Tuesday, 30 October 2012

What is wrong with this picture?

What is wrong with this photo on the left? It took a while till it occurred to me.
This photo of my son & I was taken at our recent holiday on Hamilton Island. My son just got out of the pool, dried and got dressed while I was reading a book on my Kindle. So far so good.
Then it occurred to me that, when viewed at its original quality, this photo allows its viewers to read the text of the page of the book I was reading at the time. In other words, this photo may constitute a copyright infringement! And we know what the deal is with the scum that infringes on copyrights: They ruin our economy. They get honest people laid off. They are pedophile, murders and rapists combined!
I don’t want to be a pedophile raping murderer, so I sought the advice of the Australian Copyright Council on the matter. In particular, I wanted to check whether this photo of me reading a book constitutes a copyright infringement or whether it is considered to be fair use.
Unlike the USA, Australia does not have a “Fair Use” clause to its copyright legislation. What it does have are Fair Dealings allowances (refer to this Australian Copyright Council document here), and to the best of my understanding they come down to this: the use of copyrighted material may be considered a fair deal if it is for either research/study, criticism, parody, news reporting, or professional advice. Clearly, my photo above does not fall into any of these categories: it is simply a holiday picture.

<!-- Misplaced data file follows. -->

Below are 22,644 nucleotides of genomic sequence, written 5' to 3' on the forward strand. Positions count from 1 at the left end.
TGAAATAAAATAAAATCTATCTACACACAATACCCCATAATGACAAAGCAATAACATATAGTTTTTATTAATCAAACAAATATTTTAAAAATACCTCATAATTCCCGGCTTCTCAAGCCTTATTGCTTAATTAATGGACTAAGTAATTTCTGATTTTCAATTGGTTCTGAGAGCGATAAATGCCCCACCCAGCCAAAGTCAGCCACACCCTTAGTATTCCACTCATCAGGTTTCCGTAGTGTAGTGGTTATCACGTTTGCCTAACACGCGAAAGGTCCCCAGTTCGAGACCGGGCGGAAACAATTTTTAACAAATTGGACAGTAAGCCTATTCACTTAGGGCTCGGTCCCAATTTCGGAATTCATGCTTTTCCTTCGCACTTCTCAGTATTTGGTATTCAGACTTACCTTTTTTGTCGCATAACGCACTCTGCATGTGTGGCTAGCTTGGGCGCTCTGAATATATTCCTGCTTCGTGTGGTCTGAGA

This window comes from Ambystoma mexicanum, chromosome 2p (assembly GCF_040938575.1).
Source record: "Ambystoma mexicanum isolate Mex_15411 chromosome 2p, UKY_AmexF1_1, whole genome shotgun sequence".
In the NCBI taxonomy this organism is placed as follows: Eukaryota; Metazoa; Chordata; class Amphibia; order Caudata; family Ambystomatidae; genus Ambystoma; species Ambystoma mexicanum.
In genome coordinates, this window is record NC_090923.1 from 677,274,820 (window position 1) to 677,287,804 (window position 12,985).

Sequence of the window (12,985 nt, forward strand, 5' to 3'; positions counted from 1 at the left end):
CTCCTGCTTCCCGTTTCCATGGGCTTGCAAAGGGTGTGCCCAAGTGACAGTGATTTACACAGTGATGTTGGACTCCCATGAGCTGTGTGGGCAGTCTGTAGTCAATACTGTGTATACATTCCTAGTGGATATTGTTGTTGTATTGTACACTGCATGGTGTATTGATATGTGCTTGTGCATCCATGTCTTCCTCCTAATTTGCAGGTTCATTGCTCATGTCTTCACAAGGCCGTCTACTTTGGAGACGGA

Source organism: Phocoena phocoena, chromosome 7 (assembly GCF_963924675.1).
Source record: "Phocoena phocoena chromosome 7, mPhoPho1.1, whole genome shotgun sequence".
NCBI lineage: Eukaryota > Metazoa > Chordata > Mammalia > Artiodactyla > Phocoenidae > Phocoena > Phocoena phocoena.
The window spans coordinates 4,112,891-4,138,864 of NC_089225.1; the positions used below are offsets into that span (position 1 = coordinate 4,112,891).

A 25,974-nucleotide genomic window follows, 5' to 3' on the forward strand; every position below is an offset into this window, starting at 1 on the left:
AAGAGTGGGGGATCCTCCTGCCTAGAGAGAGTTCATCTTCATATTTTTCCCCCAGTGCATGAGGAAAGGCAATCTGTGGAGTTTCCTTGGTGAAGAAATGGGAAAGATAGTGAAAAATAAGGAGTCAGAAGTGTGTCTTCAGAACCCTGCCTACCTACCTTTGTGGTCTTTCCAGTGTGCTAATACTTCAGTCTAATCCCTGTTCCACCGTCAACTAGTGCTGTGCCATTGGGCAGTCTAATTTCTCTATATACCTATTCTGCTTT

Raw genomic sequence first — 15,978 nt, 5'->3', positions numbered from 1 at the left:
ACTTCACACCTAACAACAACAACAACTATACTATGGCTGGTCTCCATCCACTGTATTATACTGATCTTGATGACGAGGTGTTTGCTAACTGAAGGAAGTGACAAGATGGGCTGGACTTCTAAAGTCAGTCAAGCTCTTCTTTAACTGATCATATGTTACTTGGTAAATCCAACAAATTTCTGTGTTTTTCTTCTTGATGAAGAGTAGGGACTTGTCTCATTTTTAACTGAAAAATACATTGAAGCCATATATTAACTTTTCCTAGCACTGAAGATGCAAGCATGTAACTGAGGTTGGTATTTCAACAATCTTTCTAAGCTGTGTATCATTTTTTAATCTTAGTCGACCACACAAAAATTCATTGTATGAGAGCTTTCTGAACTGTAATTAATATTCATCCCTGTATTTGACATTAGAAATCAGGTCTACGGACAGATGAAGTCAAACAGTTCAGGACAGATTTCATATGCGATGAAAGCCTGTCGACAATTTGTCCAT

I might find my break elsewhere, though. As the same document states, if I am using “less than a substantial part of the material” for my work [photo, in our case] then I do not need to bother with permissions and all; my photo would not be considered a copyright infringement. So I went looking to see what constitutes a “less than substantial part of the material” in the eyes of the Australian Copyright Council and found this document of theirs.
Common sense tells me my photo is completely meaningless, but that is not what the Australian Copyright Council is telling me. What it says is that, essentially,
The concept of a “substantial part” is judged by whether or not what you want to use is important, essential or distinctive.
Alright then, how are we to make this judgement?
The quality of the part is more important than the quantity or proportion. The part may be a “substantial part” even if it is a small proportion of the whole work, particularly if it has resulted from a high degree of skill and labour.
Ooh, now I need to judge the quality of the specific page my camera caught. It’s important for me to do so, too, as per this example:
There are many court cases about whether using part of a work infringed copyright, such as the case where the court held that reproducing 4 lines from a 32 line Kipling poem infringed copyright.
In other words, a layman like me could have no real confidence here. Posting this photo might be completely innocent or it might turn me into a raping murderous pedophile, but unless I employ the services of an expert lawyer I will never know which of the two I am. The matter may only be settled at court, a place I do not seek to find myself at.